Chouldechova, Zhu Awarded Research Grant on Fairness in Artificial Intelligence
- Heinz College of Information Systems and Public Policy
The National Science Foundation (NSF) and Amazon announced that two Carnegie Mellon University researchers have been awarded a research grant as part of NSF's Program on Fairness in Artificial Intelligence (AI), in collaboration with Amazon. Alexandra Chouldechova is an assistant professor of statistics and public policy at the Heinz College of Information Systems and Public Policy. Haiyi Zhu is an assistant professor in the School of Computer Science's Human-Computer Interaction Institute.
As recipients of the grant, Chouldechova and Zhu will serve as co-principal investigators of a project that will focus on advancing AI with human-algorithm collaborations. In collaboration with Steven Wu, assistant professor of computer science and engineering at the University of Minnesota, and Min Kyung Lee, assistant professor at the University of Texas at Austin School of Information, the research will aim to close the gap between algorithmic objectives and the complications of real-world decision-making contexts.
"It is an honor to receive this award from the National Science Foundation and Amazon," Chouldechova said. "AI and machine learning are increasingly becoming parts of everyday life, and I look forward to contributing to the research that will influence how AI is used for years to come."
In 2017, Amazon approached NSF about creating a partnership to support research in AI and fairness. As a result, the Program on Fairness was born. Two years later, NSF released a joint solicitation for research proposals. The award granted to Chouldechova is among those issued in the first ever cohort, and is anticipated to run for two additional years. Projects funded under this joint program are expected to result in open-source tools, publicly available datasets, and publications that are widely accessible. These deliverables stand to benefit academia, government agencies, and private companies.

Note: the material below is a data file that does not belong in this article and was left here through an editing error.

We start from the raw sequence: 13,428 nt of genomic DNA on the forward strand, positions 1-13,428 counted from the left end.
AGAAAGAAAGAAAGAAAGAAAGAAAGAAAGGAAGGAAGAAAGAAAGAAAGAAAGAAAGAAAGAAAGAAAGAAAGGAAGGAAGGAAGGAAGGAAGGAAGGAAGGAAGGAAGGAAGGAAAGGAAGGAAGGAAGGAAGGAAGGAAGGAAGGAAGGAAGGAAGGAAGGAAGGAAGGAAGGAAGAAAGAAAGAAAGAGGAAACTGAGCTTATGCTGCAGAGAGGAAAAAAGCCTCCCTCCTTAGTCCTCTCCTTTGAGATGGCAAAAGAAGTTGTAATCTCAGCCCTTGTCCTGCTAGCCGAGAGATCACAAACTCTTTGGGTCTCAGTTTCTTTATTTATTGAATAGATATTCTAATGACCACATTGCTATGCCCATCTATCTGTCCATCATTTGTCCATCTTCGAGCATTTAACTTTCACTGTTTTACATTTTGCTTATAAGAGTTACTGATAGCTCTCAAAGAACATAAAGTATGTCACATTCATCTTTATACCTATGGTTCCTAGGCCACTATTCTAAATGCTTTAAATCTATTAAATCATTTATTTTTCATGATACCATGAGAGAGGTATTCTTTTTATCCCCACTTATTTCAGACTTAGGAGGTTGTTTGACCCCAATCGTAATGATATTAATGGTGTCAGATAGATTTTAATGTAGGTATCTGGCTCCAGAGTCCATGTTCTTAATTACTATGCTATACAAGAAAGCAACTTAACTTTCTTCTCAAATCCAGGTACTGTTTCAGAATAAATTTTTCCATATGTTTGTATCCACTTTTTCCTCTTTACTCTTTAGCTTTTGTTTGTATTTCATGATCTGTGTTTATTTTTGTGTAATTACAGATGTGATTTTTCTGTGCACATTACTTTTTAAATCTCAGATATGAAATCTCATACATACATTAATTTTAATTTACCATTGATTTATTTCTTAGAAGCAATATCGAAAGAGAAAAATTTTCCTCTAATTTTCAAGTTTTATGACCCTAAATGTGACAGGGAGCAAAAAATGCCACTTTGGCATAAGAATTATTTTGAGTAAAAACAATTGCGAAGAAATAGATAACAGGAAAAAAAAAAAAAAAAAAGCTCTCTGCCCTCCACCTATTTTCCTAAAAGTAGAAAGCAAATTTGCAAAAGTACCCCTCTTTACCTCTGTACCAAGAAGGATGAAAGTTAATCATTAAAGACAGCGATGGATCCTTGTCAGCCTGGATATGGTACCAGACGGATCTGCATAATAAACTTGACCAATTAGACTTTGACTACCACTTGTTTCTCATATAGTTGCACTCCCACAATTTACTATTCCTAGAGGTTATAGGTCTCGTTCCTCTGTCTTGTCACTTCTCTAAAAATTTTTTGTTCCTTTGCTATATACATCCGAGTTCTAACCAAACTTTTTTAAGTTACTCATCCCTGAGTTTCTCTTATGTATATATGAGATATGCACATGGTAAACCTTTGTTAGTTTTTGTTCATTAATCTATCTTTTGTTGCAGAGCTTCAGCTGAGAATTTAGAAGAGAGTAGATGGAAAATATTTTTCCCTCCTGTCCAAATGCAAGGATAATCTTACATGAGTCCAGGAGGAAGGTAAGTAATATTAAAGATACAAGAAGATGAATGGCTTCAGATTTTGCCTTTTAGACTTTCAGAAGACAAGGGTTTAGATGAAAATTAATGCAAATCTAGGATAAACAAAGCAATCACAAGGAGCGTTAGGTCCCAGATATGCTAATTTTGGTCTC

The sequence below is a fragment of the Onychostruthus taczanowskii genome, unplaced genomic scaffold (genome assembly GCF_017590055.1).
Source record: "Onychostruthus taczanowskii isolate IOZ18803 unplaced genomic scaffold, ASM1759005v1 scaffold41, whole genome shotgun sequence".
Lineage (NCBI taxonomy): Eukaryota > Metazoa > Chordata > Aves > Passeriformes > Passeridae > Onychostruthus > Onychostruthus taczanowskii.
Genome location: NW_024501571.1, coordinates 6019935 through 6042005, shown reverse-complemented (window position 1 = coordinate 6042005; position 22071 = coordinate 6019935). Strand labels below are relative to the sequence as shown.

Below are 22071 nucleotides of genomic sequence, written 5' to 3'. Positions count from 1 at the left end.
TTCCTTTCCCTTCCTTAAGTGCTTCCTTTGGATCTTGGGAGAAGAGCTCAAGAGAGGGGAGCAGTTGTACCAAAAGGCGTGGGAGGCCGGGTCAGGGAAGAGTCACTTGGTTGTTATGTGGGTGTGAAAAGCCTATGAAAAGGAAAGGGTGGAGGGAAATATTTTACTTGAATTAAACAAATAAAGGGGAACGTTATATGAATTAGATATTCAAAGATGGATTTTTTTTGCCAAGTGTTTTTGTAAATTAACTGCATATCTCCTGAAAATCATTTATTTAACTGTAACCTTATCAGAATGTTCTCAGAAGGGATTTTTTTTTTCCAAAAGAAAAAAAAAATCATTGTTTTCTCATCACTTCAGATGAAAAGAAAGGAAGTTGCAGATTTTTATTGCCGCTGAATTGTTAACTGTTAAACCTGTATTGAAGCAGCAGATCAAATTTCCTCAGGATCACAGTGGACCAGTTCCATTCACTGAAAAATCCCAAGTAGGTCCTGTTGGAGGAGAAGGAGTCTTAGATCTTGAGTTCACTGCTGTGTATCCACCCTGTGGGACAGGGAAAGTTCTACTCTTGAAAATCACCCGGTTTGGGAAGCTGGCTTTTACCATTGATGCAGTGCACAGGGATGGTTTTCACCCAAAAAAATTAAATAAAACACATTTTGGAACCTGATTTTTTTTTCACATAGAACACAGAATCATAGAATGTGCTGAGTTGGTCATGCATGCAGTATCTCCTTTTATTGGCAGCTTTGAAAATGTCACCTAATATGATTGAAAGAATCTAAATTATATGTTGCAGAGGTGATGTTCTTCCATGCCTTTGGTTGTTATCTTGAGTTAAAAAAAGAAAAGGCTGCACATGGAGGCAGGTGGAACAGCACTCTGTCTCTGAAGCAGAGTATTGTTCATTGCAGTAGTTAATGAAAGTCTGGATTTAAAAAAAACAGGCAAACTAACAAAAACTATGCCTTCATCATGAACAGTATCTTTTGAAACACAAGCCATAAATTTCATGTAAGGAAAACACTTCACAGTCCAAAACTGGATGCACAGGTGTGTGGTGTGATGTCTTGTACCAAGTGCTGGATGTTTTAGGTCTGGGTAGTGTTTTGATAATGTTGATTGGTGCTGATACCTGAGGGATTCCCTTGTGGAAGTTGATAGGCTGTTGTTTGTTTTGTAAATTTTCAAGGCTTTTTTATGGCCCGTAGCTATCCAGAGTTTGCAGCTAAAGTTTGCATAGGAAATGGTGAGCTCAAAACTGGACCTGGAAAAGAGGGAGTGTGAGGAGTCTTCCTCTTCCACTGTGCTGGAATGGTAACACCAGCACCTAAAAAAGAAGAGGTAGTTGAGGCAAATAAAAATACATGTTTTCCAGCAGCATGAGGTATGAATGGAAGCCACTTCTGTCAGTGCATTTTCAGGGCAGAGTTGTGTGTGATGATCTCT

"We work closely with stakeholders to define fairness, navigate fairness-utility trade-offs, and understand the fairness of AI in the real world," Zhu said. The project will also account for the cognitive strengths and limitations of human decision-makers throughout the development and deployment of the algorithmic system.
As Estella Loomis McCandless Assistant Professor of Statistics and Public Policy at Heinz College, Chouldechova's teaching and research focuses on problems related to fairness in predictive modeling. Chouldechova is a graduate of the University of Toronto and received her Ph.D. in statistics from Stanford University.
Haiyi Zhu is the Daniel P. Siewiorek Assistant Professor of Human-Computer Interaction at Carnegie Mellon University. She received a B.S in Computer Science from Tsinghua University and an M.S. and a Ph.D. in Human-Computer Interaction from Carnegie Mellon University. Her research interests lie at the intersection of human-computer interaction, machine learning and organization science.